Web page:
Since then, ‘Once Upon a Time’ as Crowle named it, has been a local landmark, in part due to its location adjacent to the Kurraba Point Ferry stop. After its move, the structure was converted to apartments; one of those apartments - Unit 1 - has recently listed with expectations around the $1.6m+ mark.The block now has two full-floor units (and one smaller unit? We can’t confirm.). Unit 2, on the middle floor unit, identical in size and similar in upkeep to Unit 1, sold for $1.875m in 2010. Unit 1 has been on the market for just over a month through listing agents Richard Harding and Tim Abbott of LJ Hooker MNB. It’s a modest price considering its lower floor comparable, but logical seeing that Unit 2 sold at a bit of a market peak. And seeing that this same unit made a brief, month-long cameo on the market at this same time last year, perhaps the pricing expectations are indicative of the market response at that time. The unit last traded hands back in 1992 for $675k

    Significant work is required to the interior of Unit 1 in order to bring it up to par with other luxurious Neutral Bay waterfront apartments. But the bones are in place, and the making of a large retro modernist loft apartment seems all too easy with the right architect and interior designer. That said, the location of a large, original bathroom in the middle of the unit may provide a bit of a challenge for truly opening up the residence. But with other perks such as an shady, adjacent terrace, a wraparound balcony with original wrought iron detailing evocative of an early-20th C cruise liner, and curved casement windows, for the right buyer this is a true trophy.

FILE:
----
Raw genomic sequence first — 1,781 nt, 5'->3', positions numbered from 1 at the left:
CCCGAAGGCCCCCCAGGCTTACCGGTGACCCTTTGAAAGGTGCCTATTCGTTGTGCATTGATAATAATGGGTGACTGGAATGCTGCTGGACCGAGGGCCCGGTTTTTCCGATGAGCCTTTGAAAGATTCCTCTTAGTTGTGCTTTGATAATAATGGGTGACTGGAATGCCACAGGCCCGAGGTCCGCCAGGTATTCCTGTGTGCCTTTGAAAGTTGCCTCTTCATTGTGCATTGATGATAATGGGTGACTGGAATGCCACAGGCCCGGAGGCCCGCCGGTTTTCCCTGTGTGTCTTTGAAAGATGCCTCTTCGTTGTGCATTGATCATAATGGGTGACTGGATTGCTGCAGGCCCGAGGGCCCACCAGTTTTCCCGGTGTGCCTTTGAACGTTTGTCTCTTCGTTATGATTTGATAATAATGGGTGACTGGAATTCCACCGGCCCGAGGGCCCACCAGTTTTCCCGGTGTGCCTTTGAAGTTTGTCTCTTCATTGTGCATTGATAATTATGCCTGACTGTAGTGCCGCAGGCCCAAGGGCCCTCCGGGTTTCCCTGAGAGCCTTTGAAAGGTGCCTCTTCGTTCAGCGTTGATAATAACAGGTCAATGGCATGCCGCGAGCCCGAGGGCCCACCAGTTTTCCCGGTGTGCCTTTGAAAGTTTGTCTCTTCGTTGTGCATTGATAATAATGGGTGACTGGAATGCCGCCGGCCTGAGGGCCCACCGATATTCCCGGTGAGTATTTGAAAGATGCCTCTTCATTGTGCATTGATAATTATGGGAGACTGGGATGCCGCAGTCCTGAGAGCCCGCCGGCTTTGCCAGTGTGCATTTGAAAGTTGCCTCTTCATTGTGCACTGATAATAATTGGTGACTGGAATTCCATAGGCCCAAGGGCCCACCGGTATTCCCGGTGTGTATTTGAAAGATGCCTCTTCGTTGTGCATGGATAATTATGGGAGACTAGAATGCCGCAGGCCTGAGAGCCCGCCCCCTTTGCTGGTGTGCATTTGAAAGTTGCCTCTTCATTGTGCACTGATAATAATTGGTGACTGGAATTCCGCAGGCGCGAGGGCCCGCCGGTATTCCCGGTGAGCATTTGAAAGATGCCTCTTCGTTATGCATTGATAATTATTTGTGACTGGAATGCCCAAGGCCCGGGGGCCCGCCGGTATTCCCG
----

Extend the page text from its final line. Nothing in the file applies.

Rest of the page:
The listing: 1/115A Kurraba Road, Neutral Bay

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    The Harbour Bridge view, one of the perks of the structures migration from Potts Point to Neutral Bay.
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    The Inter-War style (“Art Deco”, but not really…) bathroom in mostly original condition.

    Click below for more listing images and a floor plan!

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  14. Two Terraces for the Price of Three in Woollahra

    A pair of adjoining terraces at 71-73 Moncur Street in Woollahra have listed together with expectations over $3.6m. Such pricing is bullish when considering some other comparables on Moncur Street, especially on the north side of the street.